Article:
Static’s boss asked for a little research help: Is this the earliest that watering restrictions have ever been instituted in Fort Worth?

Well, um, yes, boss. Since watering restrictions in Fort Worth actually have been in force since last summer, you could say this is the earliest they’ve ever gone into effect. In fact, the city council last month finally voted to make the twice-a-week rules (that is, Stage 1 restrictions) permanent: No sprinkler-watering at all from 10 a.m. to 6 p.m., even-numbered residential addresses do their irrigating on Wednesdays and Saturdays, odd-numbered ones on Thursdays and Sundays, businesses and other places turn on the tap on Tuesdays and Fridays, and the whole town is dry on Mondays, so to speak. (Maybe there’s a new ad campaign for bars in there: “Can’t water today? Come on in and get sloshed with us.”)

The reason for the question was the Obama administration’s restating of the obvious this week, that yes, Virginia, there is climate change going on, and it’s coming down your chimney as we speak. As various industries continue to trash this rock as though it were a hotel-room after-party, the planet is moving into DefCon4.

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Finally, finally, more people are starting to pay attention to what’s going on. Killer storms, unending drought, huge wildfires, ice shelves breaking free, rising sea levels — what could have gotten their attention? But hey, better almost-too-late than never.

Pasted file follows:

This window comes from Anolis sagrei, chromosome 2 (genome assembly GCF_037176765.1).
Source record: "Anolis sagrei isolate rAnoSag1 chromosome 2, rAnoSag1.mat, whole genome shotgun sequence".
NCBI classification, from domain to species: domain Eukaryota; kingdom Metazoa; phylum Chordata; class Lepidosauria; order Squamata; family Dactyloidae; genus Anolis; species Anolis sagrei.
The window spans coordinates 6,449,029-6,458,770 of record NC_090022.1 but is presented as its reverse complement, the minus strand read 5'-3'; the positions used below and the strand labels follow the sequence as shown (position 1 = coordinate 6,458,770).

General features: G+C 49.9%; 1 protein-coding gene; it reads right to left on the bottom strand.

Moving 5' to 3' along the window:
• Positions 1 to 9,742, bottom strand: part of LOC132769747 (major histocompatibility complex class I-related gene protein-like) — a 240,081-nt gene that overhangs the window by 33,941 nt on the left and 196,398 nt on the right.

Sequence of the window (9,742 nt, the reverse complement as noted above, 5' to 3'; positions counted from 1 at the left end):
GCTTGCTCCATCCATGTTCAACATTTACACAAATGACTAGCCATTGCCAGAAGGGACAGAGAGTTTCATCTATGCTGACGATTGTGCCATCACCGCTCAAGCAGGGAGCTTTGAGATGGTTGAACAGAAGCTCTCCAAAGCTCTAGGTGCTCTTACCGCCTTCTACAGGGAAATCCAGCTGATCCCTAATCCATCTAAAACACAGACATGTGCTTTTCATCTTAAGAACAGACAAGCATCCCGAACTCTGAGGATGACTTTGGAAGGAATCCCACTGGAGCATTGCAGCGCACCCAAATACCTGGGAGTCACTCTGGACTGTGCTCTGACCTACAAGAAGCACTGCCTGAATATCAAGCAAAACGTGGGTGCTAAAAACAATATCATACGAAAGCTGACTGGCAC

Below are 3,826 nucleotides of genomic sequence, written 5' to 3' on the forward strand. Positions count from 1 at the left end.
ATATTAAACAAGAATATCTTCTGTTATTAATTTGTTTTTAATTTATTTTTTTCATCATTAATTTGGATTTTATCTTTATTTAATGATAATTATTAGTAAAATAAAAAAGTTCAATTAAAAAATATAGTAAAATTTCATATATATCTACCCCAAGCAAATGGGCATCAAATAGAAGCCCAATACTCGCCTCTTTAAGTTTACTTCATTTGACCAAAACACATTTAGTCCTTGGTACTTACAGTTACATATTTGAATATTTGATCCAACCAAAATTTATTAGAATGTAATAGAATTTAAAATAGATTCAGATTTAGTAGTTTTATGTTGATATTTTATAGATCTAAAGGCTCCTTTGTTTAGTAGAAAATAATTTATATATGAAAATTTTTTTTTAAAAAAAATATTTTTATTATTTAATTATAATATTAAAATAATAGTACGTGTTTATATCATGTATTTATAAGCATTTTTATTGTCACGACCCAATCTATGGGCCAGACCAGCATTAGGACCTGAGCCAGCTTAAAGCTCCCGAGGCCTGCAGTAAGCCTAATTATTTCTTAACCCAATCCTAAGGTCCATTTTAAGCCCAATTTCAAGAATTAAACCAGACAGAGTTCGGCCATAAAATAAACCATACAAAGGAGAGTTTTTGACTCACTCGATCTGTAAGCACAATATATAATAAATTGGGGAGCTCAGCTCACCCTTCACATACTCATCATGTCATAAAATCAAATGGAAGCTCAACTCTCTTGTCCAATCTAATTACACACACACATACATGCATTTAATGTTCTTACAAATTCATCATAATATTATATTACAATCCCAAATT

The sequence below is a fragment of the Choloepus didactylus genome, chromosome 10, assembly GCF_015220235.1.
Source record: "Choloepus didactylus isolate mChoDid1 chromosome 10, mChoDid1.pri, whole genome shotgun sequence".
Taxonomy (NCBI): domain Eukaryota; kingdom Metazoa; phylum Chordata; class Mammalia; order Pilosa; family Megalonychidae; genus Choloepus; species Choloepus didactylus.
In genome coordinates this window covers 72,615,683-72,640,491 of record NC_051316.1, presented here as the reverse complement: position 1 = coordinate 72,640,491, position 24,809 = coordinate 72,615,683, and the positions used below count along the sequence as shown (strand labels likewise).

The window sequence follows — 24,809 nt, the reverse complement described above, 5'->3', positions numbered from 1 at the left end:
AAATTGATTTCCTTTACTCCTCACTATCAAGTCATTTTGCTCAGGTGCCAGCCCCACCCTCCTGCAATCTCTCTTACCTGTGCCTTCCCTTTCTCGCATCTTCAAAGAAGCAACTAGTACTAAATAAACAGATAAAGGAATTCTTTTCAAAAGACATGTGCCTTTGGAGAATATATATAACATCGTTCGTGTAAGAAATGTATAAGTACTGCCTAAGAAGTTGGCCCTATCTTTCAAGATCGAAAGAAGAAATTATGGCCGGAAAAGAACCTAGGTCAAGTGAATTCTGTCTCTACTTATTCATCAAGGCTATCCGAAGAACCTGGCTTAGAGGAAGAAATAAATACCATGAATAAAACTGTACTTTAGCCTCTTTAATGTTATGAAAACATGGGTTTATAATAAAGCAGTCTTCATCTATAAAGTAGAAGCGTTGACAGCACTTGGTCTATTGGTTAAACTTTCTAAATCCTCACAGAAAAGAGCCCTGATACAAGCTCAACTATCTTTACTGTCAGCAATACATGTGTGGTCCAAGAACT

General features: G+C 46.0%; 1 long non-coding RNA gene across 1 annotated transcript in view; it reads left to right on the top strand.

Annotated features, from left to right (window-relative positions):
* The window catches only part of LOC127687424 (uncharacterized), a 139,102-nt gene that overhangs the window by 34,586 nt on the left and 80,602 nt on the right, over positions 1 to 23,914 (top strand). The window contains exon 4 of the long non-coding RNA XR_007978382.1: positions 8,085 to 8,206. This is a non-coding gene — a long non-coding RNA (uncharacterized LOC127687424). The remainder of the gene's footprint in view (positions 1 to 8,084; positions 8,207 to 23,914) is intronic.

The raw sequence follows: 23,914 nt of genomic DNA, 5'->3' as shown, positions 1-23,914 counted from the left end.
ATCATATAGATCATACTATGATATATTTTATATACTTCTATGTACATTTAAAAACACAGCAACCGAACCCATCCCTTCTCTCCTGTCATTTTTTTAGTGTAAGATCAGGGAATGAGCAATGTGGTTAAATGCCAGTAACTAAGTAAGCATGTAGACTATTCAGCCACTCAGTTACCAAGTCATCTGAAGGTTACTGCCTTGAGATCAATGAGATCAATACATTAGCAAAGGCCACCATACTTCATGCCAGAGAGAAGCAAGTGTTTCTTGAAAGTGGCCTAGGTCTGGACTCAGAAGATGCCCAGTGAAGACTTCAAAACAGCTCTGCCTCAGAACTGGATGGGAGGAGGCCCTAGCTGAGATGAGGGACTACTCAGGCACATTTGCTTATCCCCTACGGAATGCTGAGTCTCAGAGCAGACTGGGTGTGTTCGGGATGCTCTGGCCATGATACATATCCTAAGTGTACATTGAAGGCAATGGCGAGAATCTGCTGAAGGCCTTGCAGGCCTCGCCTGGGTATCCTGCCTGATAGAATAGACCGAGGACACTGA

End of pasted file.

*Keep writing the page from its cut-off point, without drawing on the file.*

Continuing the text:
No less a personage than a Nobel Peace Prize winner, retired Archbishop Desmond Tutu of South Africa, recently called for an “apartheid-style boycott” to save the planet. “The horse may not have bolted, but it’s well on its way through the stable door,” he wrote in a commentary in The Guardian. And he outlined a Gandhian campaign of passive resistance to apply economic pressure for change, including tactics like the worldwide fossil-fuel divestment campaign that is already going on (and that is akin to sacrilege in this state, of course). “We have allowed the interests of capital to outweigh the interests of human beings and our Earth,” Tutu wrote. Yea, verily.

And what project did Tutu call out at the beginning of his commentary? Why, that would be the Keystone XL pipeline. It’s appalling, he said, that the United States is still debating whether to approve a project to move “the world’s dirtiest oil” across our country to the Gulf Coast. That would be the Texas Gulf Coast. “It will affect the whole world, our shared world, the only world we have,” he said.

Bring it on home, Your Excellency. It’s here, it’s us, it’s next door. My boss apparently has yet to turn on her sprinklers this year, but even those of us who still worship at the altar of St. Augustine can do our part.

“We’re just hoping for some rain and to control water usage before we get to stage two,” Fort Worth Water Department spokeswoman Mary Gugliuzza said.

Indeed. Let’s all do more than hope.